On Friday Last I was in Charlotte to view a very small portion of the Green Collection of Biblical manuscripts, including not only old Bibles (e.g. Tyndale, KJV, Coverdale) but original OT and NT manuscripts, Qumran manuscripts, cuneiform tablets, and a host of other things (there are some 40,000 pieces to the Green Collection and counting). This collection has been assembled at an incredible rate, since 2009, with the Green’s buying up all kinds of manuscripts and artifacts on the open market through Sotheby’s and other such auction houses. The results are stunning. Here is a little summary from a relevant website—
The Green Collection
The principal holdings of the collection include:
The third largest holding of cuneiform tablets in North America (over 10,000 pieces);
The second largest holding of incantation bowls in the world and a substantial holding of biblical-era ceramic ware and statuary;
The second largest holding of Dead Sea Scroll manuscripts outside museums in Israel and Jordan;
The largest holding of biblical papyri in North America and more than the sum total of all institutions in North America and the fifth largest holding in the word and a wide range of holdings of classical texts including substantial third-century BC literary texts;
A large and very significant holding of 1st -5th century AD amulets and thousands of earlier seals, bullae and royal jar handles;
An extensive holding of biblical MSS including the fifth-earliest near complete Bible in the world, the earliest codex in private hands in North America, the earliest Latin biblical codex in the world and several of the earliest Greek biblical codices in private hands in the world;
Early manuscripts in Palestinian Aramaic, Sahidic Coptic, Syriac, Arabic, Armenian, Slavonic and Ethiopic (Ge’ez) including a lavishly illuminated Ethiopic Royal Library consisting of more than 150 items dating to the fourteenth century;
Middle English biblical texts including an extremely important, extensive unpublished ms of Richard Rolle’s Psalms and Commentary and Wycliffe manuscripts as well as other vernacular traditions represented in Dutch, German, Bohemian and French;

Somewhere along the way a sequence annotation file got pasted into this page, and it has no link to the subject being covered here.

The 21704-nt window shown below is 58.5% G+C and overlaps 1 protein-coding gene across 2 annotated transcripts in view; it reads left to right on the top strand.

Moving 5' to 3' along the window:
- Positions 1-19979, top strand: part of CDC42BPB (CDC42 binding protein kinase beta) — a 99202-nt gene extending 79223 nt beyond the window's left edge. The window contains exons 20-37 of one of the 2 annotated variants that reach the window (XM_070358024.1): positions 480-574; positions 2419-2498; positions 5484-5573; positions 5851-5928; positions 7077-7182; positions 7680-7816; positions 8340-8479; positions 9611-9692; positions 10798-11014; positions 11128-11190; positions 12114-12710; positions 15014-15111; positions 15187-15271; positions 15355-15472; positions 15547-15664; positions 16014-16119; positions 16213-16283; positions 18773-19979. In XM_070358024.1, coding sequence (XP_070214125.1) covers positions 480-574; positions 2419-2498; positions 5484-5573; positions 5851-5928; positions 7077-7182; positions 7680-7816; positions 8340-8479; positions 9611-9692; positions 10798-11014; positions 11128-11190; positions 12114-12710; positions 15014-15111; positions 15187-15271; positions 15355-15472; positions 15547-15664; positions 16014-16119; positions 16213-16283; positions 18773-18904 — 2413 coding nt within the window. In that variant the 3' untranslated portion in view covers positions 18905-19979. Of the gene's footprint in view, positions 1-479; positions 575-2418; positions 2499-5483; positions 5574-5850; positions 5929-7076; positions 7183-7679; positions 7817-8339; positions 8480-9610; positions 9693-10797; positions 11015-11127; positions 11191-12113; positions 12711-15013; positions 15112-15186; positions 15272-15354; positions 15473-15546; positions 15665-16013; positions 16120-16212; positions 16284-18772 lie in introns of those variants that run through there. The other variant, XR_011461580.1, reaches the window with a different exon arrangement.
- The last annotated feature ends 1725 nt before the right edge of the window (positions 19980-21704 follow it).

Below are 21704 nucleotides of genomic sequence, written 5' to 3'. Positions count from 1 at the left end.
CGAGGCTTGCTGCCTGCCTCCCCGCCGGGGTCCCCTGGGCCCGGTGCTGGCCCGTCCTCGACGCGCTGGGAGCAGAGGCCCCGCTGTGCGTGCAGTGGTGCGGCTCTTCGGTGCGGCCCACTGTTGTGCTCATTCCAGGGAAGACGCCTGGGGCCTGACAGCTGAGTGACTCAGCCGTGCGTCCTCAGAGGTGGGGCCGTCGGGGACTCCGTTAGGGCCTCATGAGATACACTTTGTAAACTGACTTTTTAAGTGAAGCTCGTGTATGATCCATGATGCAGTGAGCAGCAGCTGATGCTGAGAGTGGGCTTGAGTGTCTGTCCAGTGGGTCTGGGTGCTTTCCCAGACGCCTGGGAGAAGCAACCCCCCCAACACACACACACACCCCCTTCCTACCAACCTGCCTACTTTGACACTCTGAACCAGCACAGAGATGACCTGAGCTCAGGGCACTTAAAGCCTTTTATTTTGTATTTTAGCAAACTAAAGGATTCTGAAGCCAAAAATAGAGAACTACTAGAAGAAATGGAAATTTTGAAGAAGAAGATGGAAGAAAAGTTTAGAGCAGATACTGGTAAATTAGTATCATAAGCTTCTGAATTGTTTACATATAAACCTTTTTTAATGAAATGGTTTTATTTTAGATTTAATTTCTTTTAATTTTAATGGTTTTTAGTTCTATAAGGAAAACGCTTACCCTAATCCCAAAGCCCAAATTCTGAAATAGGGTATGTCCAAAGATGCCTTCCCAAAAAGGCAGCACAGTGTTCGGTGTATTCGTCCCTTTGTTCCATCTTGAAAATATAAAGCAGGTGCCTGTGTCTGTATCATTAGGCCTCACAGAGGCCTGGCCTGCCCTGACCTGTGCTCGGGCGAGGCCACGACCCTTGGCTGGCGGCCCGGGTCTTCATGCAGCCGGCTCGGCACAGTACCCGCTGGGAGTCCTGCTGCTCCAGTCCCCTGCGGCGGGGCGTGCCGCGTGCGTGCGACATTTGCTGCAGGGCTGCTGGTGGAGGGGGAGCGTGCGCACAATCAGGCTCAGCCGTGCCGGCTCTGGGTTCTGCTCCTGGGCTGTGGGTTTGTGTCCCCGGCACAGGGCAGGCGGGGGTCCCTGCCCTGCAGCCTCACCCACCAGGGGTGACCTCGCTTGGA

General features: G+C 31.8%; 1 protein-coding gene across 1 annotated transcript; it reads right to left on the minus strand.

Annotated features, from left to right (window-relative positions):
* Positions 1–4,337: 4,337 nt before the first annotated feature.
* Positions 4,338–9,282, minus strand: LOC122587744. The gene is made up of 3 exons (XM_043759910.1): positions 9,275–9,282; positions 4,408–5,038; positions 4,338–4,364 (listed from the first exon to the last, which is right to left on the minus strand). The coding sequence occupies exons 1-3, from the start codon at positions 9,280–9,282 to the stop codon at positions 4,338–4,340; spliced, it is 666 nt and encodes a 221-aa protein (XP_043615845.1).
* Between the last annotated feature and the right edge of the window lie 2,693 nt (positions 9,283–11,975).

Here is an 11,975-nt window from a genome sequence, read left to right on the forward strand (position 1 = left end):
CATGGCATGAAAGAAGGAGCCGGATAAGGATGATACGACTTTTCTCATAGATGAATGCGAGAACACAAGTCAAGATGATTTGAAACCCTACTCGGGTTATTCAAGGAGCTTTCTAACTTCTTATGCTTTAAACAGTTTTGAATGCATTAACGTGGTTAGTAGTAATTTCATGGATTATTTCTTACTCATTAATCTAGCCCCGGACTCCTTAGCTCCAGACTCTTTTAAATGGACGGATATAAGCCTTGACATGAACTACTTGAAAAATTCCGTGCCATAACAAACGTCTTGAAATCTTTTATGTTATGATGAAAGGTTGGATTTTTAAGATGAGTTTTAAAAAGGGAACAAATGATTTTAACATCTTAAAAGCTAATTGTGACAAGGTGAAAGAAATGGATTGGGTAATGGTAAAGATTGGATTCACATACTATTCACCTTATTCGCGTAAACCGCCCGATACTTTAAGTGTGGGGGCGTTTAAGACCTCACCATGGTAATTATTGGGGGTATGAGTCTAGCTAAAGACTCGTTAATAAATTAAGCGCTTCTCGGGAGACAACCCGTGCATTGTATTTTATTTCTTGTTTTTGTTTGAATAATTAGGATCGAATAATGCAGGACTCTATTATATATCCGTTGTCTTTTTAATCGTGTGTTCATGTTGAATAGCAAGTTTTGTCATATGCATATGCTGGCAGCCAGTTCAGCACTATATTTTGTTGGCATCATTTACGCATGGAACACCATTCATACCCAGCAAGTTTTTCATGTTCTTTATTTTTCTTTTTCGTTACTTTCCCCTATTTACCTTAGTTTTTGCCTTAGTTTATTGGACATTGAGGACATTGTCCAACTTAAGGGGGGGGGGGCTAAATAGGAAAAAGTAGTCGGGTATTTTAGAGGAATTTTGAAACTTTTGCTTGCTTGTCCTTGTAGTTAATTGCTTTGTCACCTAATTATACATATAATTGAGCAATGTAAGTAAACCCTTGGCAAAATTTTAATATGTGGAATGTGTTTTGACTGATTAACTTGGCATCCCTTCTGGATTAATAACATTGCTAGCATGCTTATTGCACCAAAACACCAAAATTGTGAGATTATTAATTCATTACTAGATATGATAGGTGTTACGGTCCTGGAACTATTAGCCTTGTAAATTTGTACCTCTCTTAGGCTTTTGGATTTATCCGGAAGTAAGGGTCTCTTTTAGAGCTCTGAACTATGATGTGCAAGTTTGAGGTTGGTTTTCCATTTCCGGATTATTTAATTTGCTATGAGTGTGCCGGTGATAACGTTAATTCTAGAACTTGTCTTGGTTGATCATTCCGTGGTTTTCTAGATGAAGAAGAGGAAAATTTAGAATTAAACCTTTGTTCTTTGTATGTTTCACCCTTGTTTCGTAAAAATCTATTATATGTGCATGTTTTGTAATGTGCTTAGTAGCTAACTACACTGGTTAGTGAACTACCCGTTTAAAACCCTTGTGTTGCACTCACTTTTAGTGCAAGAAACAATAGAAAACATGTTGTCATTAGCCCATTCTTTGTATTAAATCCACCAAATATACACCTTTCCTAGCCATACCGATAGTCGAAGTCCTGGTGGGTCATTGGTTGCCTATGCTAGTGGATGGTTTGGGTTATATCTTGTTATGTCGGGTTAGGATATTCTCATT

A wide range of incunables from the only complete Block Book in private hands in the world, to an extensive portion of the Gutenberg Bible and many other later editions;
A comprehensive collection of sixteenth to nineteenth-century Bibles and historical items consisting of over 25,000 items, a large collection of Tyndale works and translations, and other Bibles up to the KJV, including one of the largest holdings of KJV ‘He’ Bibles and seventeenth-century folios in the world.”
The scholars I met who are currently involved with the collection were two from Baylor— Scott Carroll and Jerry Pattengale. Here is part of what they are doing.
“The Green Scholars Initiative
Gordon Campbell’s research on the King James Bible has led to a productive collaboration with the Green Scholars Initiative. The ‘Green’ of the title is not an environmental allegiance, but rather an acknowledgement of munificence of the Green family, a benevolent and beneficent American family whose fortune rests on the chain of Hobby Lobby stores and whose burgeoning collection is centred on Biblical materials.
The Green Collection will soon be installed as a non-sectarian museum of the Bible. The family takes the laudable view that the collection (which is described below) should not be inert, but should be the wellspring of scholarship and pedagogy; this aspiration is being realised through the visionary work of Dr Scott Carroll, the director of the collection and a formidable student of the ancient Biblical languages.